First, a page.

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In discussing the question, the court referred to the requirement of the Federal Constitution that only a natural born citizen or a citizen of the United States at the time of the adoption of the Constitution should be eligible to the office of president, saying:
"* * * Can it be claimed that a person born in the republic of Texas prior to its admission into the Union is ineligible to the presidency of the United States for that reason? We do not believe such a construction can be reasonably contended for."
In holding that the officer's residence prior to annexation should be counted in determining his residential qualification for eligibility to the Louisville office, the Kentucky court said:
"* * * In my opinion, when the city of Louisville annexed the town of Enterprise, it adopted the conditions then existing in the town of Enterprise, as to residence and citizenship, as a part of the city government, and former citizens of the town of Enterprise, who thus became citizens of the city of Louisville, were entitled to all their rights, as former citizens of Enterprise, in determining their eligibility to office in the city of Louisville. When the defendant and his territory became parts of the city of Louisville, they are entitled to all the benefits that belong to all the other property and citizens of the city of Louisville. * * *"
TheGibson v. Wood case was followed and reaffirmed by the Kentucky court inMeffert v. Brown, 132 Ky. 201, 116 S.W. 779. The California court in Lindsey v. Dominguez, 217 Cal. 533, 20 P. (2d) 327, cited theGibson v. Wood case in support of the following statement:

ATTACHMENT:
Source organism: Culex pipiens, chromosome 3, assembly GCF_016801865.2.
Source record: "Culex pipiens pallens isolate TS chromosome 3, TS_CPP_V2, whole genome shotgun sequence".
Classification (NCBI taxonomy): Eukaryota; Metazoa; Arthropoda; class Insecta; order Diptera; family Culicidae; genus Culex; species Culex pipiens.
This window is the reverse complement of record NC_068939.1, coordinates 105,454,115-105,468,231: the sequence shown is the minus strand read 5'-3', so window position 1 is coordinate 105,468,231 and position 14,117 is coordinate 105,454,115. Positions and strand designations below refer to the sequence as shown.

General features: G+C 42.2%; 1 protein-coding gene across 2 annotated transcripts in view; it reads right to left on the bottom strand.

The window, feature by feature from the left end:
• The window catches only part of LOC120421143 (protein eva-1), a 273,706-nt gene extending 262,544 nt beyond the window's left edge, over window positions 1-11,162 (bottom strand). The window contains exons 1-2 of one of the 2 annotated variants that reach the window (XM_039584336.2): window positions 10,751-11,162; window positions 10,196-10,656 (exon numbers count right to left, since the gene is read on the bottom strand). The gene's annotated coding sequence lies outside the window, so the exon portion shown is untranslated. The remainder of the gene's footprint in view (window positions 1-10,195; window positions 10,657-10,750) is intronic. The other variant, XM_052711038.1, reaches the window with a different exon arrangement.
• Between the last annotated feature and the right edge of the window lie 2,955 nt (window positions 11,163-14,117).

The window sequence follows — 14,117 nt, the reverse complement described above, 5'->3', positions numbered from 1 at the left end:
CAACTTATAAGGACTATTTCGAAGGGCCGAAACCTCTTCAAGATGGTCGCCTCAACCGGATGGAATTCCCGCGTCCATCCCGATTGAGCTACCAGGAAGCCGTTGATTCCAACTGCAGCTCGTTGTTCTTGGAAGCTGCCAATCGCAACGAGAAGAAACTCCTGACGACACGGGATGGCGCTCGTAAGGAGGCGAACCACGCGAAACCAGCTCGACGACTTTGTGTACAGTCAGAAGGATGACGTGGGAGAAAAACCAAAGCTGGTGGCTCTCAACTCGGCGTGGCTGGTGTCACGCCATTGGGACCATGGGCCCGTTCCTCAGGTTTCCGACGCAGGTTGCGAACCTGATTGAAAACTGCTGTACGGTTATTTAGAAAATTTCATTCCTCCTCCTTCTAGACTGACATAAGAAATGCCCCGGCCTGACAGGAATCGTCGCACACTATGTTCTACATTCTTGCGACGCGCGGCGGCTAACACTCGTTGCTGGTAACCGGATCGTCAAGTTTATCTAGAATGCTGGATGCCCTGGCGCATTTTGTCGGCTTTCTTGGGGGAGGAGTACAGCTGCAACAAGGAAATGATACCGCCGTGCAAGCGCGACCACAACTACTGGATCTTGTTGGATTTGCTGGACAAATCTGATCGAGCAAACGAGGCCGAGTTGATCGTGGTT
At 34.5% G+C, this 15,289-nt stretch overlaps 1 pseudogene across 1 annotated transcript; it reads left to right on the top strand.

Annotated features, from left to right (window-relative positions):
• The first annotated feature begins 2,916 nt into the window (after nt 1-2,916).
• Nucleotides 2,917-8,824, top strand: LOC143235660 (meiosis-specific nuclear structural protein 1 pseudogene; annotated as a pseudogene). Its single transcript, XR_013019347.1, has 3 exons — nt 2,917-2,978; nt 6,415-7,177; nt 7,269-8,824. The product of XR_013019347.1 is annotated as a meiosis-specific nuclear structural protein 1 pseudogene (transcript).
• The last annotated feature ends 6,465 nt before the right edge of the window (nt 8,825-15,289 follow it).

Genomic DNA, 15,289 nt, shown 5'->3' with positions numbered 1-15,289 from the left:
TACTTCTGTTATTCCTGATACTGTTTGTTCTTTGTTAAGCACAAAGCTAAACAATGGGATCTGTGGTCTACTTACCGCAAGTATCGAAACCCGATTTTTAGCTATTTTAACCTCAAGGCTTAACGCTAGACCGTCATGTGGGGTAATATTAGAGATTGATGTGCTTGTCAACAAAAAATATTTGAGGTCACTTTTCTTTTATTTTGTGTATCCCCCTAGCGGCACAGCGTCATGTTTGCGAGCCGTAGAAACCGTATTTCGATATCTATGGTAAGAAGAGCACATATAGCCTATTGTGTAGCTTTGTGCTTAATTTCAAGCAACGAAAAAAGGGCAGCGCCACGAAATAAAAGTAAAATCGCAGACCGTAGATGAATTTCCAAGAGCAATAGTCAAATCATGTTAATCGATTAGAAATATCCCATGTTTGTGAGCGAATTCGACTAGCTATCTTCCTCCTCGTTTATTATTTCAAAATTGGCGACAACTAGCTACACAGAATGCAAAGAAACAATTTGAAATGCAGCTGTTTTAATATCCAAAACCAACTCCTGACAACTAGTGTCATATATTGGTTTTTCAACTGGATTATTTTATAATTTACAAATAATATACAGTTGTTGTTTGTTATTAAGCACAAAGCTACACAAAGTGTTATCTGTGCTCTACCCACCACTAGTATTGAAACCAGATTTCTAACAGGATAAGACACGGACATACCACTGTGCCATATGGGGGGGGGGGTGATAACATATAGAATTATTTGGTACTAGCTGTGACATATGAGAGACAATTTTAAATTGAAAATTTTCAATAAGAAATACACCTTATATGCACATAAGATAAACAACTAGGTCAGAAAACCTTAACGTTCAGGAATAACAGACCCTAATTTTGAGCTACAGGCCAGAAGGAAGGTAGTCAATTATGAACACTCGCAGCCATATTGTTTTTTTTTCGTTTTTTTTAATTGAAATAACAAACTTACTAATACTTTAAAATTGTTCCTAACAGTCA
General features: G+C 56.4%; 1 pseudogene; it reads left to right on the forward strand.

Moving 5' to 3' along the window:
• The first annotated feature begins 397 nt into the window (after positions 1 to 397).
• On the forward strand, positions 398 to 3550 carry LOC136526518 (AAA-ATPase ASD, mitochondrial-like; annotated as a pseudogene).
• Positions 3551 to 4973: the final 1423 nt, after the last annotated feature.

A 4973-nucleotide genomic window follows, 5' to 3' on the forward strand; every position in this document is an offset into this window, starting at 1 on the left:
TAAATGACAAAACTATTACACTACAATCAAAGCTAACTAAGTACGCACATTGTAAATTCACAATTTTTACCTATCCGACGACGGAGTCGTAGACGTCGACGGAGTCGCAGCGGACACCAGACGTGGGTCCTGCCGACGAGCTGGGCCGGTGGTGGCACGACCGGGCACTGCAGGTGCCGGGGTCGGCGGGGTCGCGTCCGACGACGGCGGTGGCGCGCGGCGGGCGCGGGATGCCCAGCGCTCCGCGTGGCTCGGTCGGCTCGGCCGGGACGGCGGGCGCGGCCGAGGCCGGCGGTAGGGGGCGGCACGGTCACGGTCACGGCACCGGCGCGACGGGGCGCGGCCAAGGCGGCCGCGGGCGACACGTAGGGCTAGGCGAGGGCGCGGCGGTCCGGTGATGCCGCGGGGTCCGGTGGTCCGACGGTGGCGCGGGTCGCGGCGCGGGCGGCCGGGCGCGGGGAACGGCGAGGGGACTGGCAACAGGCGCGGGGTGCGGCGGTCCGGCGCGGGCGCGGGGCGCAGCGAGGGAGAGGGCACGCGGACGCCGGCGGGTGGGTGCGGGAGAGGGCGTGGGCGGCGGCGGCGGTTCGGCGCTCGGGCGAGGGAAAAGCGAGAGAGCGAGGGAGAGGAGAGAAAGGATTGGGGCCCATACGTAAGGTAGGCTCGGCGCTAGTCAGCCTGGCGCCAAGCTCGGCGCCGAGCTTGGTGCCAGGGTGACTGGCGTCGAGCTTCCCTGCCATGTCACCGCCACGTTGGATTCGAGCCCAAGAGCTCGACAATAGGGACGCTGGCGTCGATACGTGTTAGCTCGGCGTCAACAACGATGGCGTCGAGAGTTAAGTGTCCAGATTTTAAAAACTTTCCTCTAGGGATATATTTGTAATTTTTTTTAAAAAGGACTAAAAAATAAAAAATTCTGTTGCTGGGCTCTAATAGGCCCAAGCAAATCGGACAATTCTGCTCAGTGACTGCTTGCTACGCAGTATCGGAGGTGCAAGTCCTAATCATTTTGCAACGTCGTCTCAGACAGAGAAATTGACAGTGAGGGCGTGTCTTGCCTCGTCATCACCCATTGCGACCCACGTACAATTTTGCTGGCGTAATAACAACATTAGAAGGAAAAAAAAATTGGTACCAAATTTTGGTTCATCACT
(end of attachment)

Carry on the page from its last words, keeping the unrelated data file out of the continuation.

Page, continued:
"* * * For example, it seems to be generally conceded that where a candidate does not change his residence, and the district boundaries are so gerrymandered as to annex his residence to a new district, he may nevertheless use such period of residence as part or all of the requisite period to qualify him for office in the new territory. * * *"
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TheGibson v. Wood case was also followed by the Michigan court inAttorney General v. McColeman, 144 Mich. 67, 107 N.W. 869, where it was said:
"* * * The argument that the qualified electors of Atkinson township were disfranchised because they had not for 20 days been inhabitants of the township of Iron River is without force. They had been residents of theterritory comprising the township of Iron River. * * *" (Emphasis supplied.)
We are of the opinion that in applying the constitutional provision herein under consideration the voting qualifications of residents of the annexed area are to be determined on the same basis as those of residents of the original territory of the city or town. We therefore advise, that an otherwise qualified elector of an area annexed to a city or town is eligible to cast his ballot at said city or town election even though the annexation has taken place less than thirty days prior to said election.
Very truly yours,
FRED L. HARLOCKER
Assistant Attorney General